‘Oldest Footprints’ Traced

Miquel Crusafont Catalan Institute of Palaeontology

The tracks made by tetrapod animals, between 280 and 290 million years ago, has been found in the Manyanet Valle by researchers from the Universitat Autònoma de Barcelona (UAB), the Miquel Crusafont Catalan Institute of Palaeontology (ICP) and the Jaume Almera Institute of Earth Sciences (CSIC). According to the research team, these are the most ancient fossil footprints in Catalonia.

The researchers identified the ichnites or fossilised footprints in two areas with different environments. One was a meandering fluvial systems, or sinuous rivers, and another was unconfined waters. The tetrapods would have inhabited these two environments during the Permian Period.

The footprints of the temnospondyls, the predecessors of present-day amphibians, were found in the fluvial zone. The researchers say that these species had similar life patterns like today’s salamanders.

The fluvial zone contained more significant biodiversity than the unconfined waters zone, harbouring species like seymouriamorphs, which grew to almost one metre in length and diadectomorphs, which grew up to two metres in length.

The tracks of captorhinids, primitive reptiles with several rows of teeth that grew up to half a metre in length, were found where the open water used to be. Additionally, the researchers also discovered footprints of synapsids, the predecessor of today’s mammals, and pelycosaurs, a group of synapsids with sail along their spine and grew up to four metres long.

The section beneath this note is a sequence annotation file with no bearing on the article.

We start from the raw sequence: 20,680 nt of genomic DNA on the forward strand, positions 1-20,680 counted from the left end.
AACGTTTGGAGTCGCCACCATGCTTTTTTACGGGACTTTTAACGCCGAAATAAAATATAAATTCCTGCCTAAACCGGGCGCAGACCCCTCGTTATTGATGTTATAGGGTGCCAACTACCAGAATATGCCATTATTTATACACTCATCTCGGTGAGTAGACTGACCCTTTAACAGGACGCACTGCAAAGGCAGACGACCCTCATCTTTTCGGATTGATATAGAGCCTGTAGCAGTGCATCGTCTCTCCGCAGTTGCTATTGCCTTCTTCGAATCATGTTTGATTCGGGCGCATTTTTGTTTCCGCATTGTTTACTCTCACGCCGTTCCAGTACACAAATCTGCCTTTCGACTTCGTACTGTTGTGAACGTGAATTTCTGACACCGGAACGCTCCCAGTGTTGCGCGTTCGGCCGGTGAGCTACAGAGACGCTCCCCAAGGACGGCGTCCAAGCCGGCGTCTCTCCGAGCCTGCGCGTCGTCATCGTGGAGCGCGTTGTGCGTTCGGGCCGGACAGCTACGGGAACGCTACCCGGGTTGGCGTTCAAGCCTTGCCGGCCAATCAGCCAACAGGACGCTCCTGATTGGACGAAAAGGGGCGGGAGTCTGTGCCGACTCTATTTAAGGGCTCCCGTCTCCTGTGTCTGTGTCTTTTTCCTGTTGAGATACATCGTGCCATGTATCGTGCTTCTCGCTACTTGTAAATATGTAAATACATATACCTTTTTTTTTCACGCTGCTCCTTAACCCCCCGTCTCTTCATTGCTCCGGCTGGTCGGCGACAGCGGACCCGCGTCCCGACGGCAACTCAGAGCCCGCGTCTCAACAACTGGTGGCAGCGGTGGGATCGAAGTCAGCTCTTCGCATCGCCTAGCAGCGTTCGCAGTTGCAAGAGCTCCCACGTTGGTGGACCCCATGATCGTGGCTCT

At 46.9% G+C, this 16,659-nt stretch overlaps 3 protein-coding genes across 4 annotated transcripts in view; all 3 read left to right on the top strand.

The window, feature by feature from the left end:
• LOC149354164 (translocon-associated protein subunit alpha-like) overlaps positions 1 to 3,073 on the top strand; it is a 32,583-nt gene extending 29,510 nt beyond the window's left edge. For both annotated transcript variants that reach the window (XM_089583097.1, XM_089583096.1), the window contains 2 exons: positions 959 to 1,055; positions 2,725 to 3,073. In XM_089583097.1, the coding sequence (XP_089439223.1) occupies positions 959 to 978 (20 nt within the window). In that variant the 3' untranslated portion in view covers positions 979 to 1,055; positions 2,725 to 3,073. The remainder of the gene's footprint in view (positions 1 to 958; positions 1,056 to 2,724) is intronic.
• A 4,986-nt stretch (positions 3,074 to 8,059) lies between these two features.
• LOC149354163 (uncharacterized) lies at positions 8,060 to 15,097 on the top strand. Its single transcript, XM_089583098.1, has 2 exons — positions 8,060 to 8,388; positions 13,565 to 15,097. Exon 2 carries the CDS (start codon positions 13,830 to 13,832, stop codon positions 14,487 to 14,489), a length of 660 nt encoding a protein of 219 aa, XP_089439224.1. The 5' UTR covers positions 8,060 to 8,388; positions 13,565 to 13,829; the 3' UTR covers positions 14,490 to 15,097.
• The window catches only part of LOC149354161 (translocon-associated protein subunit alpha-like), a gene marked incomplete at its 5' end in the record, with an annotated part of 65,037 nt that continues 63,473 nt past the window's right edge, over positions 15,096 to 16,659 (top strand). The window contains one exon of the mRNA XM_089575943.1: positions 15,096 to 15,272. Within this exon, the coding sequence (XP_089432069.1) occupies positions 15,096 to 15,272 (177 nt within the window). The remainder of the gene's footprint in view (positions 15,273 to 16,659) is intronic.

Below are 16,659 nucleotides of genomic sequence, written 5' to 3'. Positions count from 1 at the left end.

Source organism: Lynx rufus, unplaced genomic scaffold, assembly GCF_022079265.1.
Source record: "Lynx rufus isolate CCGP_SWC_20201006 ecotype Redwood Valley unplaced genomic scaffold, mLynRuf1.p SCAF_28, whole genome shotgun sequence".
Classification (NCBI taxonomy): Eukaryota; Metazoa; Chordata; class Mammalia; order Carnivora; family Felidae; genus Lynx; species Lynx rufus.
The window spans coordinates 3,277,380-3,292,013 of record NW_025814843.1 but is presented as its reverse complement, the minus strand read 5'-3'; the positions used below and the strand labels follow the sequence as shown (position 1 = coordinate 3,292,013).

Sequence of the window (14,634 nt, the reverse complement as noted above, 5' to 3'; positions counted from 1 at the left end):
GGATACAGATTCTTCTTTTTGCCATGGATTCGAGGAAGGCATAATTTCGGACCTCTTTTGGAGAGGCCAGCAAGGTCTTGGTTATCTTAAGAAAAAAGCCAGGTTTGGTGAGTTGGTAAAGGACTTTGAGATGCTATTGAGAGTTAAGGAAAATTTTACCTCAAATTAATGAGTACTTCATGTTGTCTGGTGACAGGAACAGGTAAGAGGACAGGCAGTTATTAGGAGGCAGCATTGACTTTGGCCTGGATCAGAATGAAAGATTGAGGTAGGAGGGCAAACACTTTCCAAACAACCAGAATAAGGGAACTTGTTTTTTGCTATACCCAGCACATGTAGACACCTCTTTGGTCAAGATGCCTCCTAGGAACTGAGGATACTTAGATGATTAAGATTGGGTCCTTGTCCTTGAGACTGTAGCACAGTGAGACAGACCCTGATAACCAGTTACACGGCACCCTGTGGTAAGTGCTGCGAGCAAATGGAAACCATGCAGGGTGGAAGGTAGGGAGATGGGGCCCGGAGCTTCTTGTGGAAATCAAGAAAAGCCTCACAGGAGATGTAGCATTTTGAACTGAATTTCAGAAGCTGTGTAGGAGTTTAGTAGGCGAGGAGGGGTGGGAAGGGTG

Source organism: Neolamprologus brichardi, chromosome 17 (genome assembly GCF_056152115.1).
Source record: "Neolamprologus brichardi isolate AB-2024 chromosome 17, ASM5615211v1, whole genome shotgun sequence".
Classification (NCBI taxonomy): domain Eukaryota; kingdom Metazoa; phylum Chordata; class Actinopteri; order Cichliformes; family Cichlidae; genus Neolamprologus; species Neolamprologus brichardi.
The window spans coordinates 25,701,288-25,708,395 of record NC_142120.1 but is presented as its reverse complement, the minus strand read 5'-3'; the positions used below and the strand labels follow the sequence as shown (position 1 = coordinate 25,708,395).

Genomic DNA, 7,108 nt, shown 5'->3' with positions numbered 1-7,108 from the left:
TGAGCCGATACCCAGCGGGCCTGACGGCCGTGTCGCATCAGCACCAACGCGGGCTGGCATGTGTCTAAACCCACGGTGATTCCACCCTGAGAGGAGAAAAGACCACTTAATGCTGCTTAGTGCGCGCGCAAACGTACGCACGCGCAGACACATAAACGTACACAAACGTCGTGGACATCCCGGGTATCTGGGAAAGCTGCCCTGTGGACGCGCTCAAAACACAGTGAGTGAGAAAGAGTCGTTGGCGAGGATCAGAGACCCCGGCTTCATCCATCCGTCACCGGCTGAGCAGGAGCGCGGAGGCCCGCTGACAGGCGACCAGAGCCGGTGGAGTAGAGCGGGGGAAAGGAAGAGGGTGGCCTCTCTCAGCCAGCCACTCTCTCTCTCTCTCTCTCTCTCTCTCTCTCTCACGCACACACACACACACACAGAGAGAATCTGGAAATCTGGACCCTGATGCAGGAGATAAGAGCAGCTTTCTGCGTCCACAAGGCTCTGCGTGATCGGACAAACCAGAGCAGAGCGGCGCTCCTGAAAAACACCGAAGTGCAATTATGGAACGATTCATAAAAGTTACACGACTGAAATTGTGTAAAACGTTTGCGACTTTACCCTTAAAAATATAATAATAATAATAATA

The scientists believe that the differences may be attributed to climate differences. Study researcher Josep Fortuny, from ICP, explains that the changes matched the different palaeoclimate zones raised on their models.

The early tetrapods, or four-footed in the ancient Greek language, were the first vertebrates to step on land, develop lungs to inhale atmospheric oxygen and turn fins into legs. Their life cycle was still tied to the aquatic environments but they correspond to different groups of early reptiles and amphibians that paved the way for mammals.


Ninety percent of the species went extinct at the end of the Permian, which began 300 million years ago and ended 250 million years ago. During this time, all land masses formed a single super-continent called Pangaea, located on the Equator and reached the Poles. However, another group of synapsids, called cynodonts, survived and gave rise to mammals.


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